Friday, April 1, 2011

I have been trying to keep my hagiographic divagations to a minimum, but I cannot resist telling you about a certain saint whose feast we celebrate today. St Digitassa of Phalangeville experienced a very ordinary youth, ordinary for the child of 14th century traveling acrobats. She was uneducated, promiscuous and triple-jointed. She could tumble before she could walk, and by the time she was eleven she was performing multiple contortions balanced atop a phallus-shaped pillar. (Apparently in the 14th century traveling acrobats were expected to be bawdy, and there were no regulations about child pornography.)
Because of her talents, the nubile Digitassa generated a decent income for her parents. She was actively discouraged from seeking any other way of life. But even so, she was drawn to holiness, and the Blessed Virgin Mary in particular. She regularly disappeared from the family caravan and snuck into local churches, where she was entranced by the statues and stained glass windows. In her religious fervor she unconsciously bit her fingernails and even her cuticles, and when there was absolutely nothing left for her to chew on, she bit her toenails. Because she was triple-jointed, this was extremely easy for her, so easy that she was unaware of the spectacle she made in church.
One day in the tiny village of Phalangeville in the Ardennes she was rapturously nibbling her toenails in a dim corner of the Chapel of St Wandrille when the Abbé noticed her unusual behavior. He immediately reviled young Digitassa for desecrating the house of God and threw her out into the muddy square, forbidding her from ever entering the church again. She was bereft. She looked at her hands and feet and realized that all her fingers and toes were bleeding, and she swore at that moment that she would spend the rest of her life atoning for her misspent youth* and blasphemous behavior in the church. She stopped a beggar-woman on the square and traded clothes with her: the beggar-woman was happy to walk away with Digitassa’s brightly colored, form-fitting attire, and Digitassa trudged away in layers of ragged filthy skirts, dragging her bleeding toes in the mud.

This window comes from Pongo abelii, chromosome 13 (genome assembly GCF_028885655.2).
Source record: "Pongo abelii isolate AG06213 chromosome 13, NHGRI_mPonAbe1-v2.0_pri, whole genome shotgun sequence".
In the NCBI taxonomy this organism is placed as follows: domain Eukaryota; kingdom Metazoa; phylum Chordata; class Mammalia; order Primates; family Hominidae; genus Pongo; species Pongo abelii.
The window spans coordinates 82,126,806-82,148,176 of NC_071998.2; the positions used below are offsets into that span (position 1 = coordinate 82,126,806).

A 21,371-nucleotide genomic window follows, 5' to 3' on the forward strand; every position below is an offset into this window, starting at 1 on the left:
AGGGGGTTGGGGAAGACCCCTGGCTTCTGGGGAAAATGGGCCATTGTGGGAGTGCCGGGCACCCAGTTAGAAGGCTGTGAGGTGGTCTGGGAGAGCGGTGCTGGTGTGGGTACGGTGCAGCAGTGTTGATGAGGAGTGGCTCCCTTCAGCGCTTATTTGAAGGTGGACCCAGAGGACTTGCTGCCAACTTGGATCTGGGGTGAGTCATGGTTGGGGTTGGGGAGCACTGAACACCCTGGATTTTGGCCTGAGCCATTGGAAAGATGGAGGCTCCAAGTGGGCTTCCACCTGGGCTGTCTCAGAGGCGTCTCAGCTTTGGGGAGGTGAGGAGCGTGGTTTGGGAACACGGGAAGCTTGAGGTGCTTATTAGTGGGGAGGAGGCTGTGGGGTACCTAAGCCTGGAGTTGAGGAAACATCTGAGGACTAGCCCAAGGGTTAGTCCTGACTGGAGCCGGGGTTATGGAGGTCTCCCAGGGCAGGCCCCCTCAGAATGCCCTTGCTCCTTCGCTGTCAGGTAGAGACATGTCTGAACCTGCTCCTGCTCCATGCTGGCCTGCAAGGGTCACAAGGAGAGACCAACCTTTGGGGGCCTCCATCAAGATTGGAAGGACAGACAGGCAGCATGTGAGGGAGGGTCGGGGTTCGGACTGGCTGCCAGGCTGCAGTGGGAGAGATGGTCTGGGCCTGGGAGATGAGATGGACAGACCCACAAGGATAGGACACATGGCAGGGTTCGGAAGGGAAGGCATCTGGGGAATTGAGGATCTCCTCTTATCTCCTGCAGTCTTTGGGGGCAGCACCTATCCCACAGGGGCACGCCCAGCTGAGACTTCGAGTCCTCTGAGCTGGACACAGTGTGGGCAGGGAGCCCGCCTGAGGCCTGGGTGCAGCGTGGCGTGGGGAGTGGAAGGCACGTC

And Digitassa did indeed spend her few remaining years going from village to village, in a kind of sanctified mirroring of her earlier wandering days, but this time everywhere she went she displayed her scarred fingers and toes to warn the people of the evils of acrobatics and nail-biting. In 1313 she had wandered back to Phalangeville, the scene of her conversion. After displaying her hideous fingers to the populace, she walked outside the village and fell asleep under a tree. She never woke up. When a young shepherd found her body the next morning, all her fingers and toes had been restored to perfection. He ran to town announcing the miracle, and since that day the shrine of St Digitassa has attracted manicurists from all over Christendom to Phalangeville, where they can view the preserved body of the saint inside the very chapel she was once ejected from.

* and you regular readers of SQD are surely well-aware of my devotion to saints with misspent youths.

1 comment:

Anne said...

Un beau p'tit poisson d'avril--merci, Christine! The patron saint of manicurists everywhere...